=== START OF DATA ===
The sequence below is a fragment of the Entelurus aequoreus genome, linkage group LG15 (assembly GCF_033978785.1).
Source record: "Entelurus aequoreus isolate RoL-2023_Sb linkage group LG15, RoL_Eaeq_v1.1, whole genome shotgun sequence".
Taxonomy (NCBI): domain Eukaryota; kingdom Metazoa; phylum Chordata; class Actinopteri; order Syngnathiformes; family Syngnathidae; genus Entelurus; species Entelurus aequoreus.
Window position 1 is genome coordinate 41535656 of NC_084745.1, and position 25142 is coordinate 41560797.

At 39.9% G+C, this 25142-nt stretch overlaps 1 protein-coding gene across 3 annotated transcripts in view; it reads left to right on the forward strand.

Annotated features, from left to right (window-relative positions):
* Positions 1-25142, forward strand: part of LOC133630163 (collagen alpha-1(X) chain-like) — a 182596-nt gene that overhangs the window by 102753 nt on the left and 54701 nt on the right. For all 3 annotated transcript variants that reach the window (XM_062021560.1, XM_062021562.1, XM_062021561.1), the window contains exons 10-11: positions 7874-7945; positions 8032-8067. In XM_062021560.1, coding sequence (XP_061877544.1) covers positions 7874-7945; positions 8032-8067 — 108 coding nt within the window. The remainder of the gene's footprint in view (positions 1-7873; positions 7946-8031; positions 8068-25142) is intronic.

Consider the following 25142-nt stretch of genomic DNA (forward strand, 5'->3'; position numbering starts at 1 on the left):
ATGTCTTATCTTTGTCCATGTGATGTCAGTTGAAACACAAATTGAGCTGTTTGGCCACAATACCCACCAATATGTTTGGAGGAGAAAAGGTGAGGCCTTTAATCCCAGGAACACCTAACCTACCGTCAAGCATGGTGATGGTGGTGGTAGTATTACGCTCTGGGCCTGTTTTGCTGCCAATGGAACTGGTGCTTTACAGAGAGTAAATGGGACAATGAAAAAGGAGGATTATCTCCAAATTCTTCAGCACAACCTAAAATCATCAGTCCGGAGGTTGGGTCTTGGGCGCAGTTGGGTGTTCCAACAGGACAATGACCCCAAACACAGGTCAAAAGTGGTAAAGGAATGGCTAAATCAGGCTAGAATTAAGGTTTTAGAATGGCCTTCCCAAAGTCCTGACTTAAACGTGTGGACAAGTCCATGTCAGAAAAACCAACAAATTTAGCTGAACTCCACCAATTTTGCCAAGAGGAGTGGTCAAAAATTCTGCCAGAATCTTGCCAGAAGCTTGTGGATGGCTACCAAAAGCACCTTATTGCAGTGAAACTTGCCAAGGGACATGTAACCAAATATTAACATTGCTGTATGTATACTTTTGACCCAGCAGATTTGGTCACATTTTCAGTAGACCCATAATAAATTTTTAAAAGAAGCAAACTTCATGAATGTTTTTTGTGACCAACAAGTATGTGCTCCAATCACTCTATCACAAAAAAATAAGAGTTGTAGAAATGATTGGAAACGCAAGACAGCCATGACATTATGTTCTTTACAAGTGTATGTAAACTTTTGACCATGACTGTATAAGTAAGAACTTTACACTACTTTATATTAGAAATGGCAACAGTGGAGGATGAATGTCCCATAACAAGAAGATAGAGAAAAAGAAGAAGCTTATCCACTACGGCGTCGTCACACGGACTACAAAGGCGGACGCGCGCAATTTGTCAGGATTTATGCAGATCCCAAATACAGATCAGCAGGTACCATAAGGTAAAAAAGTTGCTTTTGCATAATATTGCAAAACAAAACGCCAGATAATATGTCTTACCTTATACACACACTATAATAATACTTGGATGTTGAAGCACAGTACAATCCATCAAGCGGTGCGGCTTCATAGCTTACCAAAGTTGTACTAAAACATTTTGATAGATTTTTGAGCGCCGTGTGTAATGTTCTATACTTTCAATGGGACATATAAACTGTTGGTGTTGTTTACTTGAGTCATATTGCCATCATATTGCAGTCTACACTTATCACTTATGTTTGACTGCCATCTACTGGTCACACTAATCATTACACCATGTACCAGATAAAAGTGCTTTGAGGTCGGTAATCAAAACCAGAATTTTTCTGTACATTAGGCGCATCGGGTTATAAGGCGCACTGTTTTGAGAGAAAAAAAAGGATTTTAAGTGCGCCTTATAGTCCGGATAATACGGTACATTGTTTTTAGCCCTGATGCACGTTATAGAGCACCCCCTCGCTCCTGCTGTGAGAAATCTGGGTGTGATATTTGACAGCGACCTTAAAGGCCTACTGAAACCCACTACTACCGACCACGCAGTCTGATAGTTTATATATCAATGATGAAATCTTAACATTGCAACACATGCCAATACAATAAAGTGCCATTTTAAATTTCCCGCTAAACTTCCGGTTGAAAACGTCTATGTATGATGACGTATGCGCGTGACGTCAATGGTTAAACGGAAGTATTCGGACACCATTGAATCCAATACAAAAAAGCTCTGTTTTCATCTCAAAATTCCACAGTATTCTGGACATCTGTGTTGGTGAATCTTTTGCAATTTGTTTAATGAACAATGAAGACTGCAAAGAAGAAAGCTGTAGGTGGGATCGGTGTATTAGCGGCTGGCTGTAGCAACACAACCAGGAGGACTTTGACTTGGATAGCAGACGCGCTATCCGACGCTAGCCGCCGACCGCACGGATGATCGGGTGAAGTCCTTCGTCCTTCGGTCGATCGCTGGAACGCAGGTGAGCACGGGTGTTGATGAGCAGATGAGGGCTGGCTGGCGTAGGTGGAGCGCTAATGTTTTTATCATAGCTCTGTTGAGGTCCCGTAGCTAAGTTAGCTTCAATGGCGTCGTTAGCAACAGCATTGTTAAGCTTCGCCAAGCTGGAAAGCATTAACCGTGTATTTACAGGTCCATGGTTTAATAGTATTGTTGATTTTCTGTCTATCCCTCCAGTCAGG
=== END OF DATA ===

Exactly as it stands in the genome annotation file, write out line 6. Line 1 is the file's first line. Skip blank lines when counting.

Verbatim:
Annotated features, from left to right (window-relative positions):